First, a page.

News and Highlights
May 25, 2017
University of Utah and iUTAH researcher Court Strong has been in the news for his contributions to research on weather patterns.
A media release provided by the University of Utah’s science writer Paul Gabrielsen said, “The frost-free season in North America is approximately 10 days longer now than it was a century ago. In a new study, published in Nature Communications, researchers from the University of Utah and the U.S. Geological Survey parse the factors contributing to the timing of frost in the United States. Atmospheric circulation patterns, they found, were the dominant influence on frost timing, although the trend of globally warming temperatures played a part as well.
‘The frost-free season has been lengthening over the past century, and now we understand the changes in atmospheric circulation that are extremely strong in frost timing, even stronger than global warming,’ says University of Utah atmospheric sciences professor Court Strong.
Weather and climate are complex systems, with many factors affecting what the particular weather conditions might be in a certain place at a certain time. Previous research, says Gregory McCabe, of the USGS in Denver has focused on the role of large-scale phenomena like El Niño. ‘I don’t think anyone has broken it down to look at the circulations patterns specific to the timing of frost,’ McCabe says.”
May 24, 2017
Courtney Flint, iUTAH team leader, and a professor of sociology at Utah State University, recently published an op-ed piece in The Salt Lake Tribune. In it, she discusses iUTAH’s collaborations with state agencies, Weber Basin Water Conservancy District, and municipalities from Salt Lake, Cache, and Heber Valleys. She starts the piece by pointing out “A recent article and an editorial in The Salt Lake Tribune have cast doubt on the ability of Utah state agencies to accurately measure water use.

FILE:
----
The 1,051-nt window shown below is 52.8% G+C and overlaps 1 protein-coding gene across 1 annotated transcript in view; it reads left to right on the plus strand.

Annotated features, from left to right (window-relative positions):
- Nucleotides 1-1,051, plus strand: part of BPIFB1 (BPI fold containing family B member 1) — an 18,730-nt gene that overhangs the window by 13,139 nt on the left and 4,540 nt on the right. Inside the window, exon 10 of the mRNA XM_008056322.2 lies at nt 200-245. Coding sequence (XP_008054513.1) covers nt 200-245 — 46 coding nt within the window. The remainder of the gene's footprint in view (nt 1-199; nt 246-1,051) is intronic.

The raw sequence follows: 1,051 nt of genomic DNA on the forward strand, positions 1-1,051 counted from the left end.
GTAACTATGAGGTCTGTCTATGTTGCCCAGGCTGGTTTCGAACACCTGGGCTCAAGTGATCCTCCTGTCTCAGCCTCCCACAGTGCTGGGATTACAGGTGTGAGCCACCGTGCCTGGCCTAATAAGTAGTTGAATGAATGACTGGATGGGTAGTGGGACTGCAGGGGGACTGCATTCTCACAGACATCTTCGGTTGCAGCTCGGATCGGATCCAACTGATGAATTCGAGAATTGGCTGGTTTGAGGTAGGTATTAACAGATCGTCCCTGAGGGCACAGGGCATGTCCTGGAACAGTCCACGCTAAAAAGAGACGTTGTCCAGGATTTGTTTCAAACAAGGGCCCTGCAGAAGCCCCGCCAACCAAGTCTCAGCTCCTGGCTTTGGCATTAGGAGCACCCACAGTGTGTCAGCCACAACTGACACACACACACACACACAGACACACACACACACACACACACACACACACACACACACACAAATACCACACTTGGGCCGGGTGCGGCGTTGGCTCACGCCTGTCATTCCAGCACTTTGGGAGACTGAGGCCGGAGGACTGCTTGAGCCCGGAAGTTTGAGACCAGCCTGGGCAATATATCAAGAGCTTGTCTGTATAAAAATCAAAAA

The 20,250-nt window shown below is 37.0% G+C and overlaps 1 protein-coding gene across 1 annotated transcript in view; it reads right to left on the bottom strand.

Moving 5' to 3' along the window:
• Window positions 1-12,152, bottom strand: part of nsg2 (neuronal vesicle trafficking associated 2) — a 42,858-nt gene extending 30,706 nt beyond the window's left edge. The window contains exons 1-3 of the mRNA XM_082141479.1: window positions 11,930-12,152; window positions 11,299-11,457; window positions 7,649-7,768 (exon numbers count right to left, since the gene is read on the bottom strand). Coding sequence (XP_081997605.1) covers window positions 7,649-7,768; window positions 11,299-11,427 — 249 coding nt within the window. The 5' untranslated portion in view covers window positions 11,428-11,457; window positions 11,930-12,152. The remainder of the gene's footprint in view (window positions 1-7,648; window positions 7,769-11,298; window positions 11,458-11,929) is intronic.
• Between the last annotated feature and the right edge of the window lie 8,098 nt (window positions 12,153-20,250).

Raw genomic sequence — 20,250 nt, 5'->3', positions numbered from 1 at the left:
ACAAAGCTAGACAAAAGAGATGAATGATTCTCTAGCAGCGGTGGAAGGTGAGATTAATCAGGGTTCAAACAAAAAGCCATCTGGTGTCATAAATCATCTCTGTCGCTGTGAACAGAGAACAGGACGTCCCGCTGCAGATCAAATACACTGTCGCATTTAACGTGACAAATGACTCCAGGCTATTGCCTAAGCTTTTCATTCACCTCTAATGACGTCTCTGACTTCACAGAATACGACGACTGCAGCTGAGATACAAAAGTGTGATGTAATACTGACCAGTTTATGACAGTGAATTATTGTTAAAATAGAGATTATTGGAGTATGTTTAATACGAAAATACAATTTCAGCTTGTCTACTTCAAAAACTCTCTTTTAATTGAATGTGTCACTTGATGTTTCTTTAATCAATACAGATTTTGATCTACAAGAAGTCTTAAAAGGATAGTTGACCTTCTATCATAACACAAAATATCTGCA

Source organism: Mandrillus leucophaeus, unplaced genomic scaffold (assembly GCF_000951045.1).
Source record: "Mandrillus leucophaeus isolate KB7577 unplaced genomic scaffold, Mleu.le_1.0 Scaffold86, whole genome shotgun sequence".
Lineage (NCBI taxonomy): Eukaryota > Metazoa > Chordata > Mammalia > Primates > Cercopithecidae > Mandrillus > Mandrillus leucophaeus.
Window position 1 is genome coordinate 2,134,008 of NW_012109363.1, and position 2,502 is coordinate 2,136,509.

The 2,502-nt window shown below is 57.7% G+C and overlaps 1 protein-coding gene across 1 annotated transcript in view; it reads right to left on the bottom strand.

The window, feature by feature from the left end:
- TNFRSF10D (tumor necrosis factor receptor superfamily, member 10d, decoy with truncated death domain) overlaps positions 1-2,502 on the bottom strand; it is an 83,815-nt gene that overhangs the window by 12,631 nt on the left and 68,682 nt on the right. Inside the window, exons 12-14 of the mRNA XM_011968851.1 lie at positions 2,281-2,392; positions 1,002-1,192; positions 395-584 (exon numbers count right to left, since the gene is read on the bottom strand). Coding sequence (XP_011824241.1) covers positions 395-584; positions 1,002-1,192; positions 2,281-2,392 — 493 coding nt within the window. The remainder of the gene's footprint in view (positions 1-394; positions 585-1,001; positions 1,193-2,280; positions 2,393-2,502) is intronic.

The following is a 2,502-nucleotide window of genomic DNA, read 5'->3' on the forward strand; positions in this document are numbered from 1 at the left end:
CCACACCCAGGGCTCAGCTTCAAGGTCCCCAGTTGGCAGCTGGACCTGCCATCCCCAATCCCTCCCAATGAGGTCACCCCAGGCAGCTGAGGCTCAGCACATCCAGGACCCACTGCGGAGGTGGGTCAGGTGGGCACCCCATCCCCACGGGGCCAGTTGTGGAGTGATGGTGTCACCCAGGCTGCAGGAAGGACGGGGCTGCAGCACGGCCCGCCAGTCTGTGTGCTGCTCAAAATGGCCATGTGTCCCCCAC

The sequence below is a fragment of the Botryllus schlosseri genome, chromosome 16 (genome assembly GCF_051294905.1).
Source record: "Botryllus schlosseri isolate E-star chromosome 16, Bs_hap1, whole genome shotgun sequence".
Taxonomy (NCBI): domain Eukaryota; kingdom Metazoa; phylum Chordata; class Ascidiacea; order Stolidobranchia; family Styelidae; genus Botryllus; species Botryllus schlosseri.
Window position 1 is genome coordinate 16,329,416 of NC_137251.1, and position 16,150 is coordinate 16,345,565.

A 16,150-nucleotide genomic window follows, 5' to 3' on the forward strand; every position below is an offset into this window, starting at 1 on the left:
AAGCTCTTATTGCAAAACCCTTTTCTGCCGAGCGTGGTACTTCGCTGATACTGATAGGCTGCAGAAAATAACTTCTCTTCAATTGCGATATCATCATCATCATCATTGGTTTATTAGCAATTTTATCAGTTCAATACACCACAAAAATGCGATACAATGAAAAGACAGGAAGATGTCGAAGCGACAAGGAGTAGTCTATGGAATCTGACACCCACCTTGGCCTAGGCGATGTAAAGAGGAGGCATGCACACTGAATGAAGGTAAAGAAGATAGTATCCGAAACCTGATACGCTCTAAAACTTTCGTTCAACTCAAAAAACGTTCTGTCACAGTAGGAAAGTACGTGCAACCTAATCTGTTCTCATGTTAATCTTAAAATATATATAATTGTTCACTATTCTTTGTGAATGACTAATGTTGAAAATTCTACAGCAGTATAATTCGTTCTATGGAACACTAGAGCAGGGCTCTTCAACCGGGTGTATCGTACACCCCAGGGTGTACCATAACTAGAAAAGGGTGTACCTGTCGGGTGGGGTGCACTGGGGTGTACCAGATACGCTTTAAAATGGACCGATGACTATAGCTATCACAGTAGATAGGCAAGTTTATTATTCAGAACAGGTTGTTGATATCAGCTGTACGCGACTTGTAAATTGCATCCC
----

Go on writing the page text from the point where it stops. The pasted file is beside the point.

Our interactions with state agency staff suggest that they are interested in improving the availability of water use data, but have been limited mostly by state legislative funding allocations and restrictions on their authority to require submission of timely and accurate data.
As water resource researchers with iUTAH, a federally funded water project led by Utah State University researchers in collaboration with partners around the state, we would be the first to join others in saying that the better we know how water is distributed and used, the better we can help our state manage its water resources and achieve future water sustainability. Yet it is often municipalities, water districts and irrigation companies that actually make many of the critical water infrastructure development and distribution decisions.”
May 23, 2017
A name change has been announced for the federal Experimental Program to Stimulate Competitive Research programs, known as EPSCoR. The American Innovation and Competitiveness Act (AICA) (S. 3084) passed in January renames the programs as the Established Program to Stimulate Competitive Research (EPSCoR) and revises program requirements.
Effective immediately, iUTAH EPSCoR now stands for innovative Urban Transitions and Aridregion Hydro-sustainability Established Program to Stimulate Competitive Research. The name change will be reflected on the project’s website, communications, and publications in the near future.
iUTAH EPSCoR is an interdisciplinary research, training, and education program aimed at strengthening science on vital environmental issues facing our state, specifically water sustainability. We partner with the National Science Foundation EPSCoR program to develop and manage strategic projects funded by competitive NSF EPSCoR awards to the state.
May 23, 2017
iUTAH researcher Courtney Flint was at the center of a “barrage of emails and calls from news reporters worldwide seeking her opinion of news that she would no longer be on a scientific board that advises the Environmental Protection Agency.”
A media release provided by Utah State University writer Janelle Hyatt said “Flint, a natural resource sociologist and professor in the Department of Sociology, Social Work and Anthropology, has been on the Board of Scientific Counselors of the EPA since 2014. In this position, she and her fellow scientists, who are among the top academic experts in the country, review the science upon which EPA regulations are developed and implemented.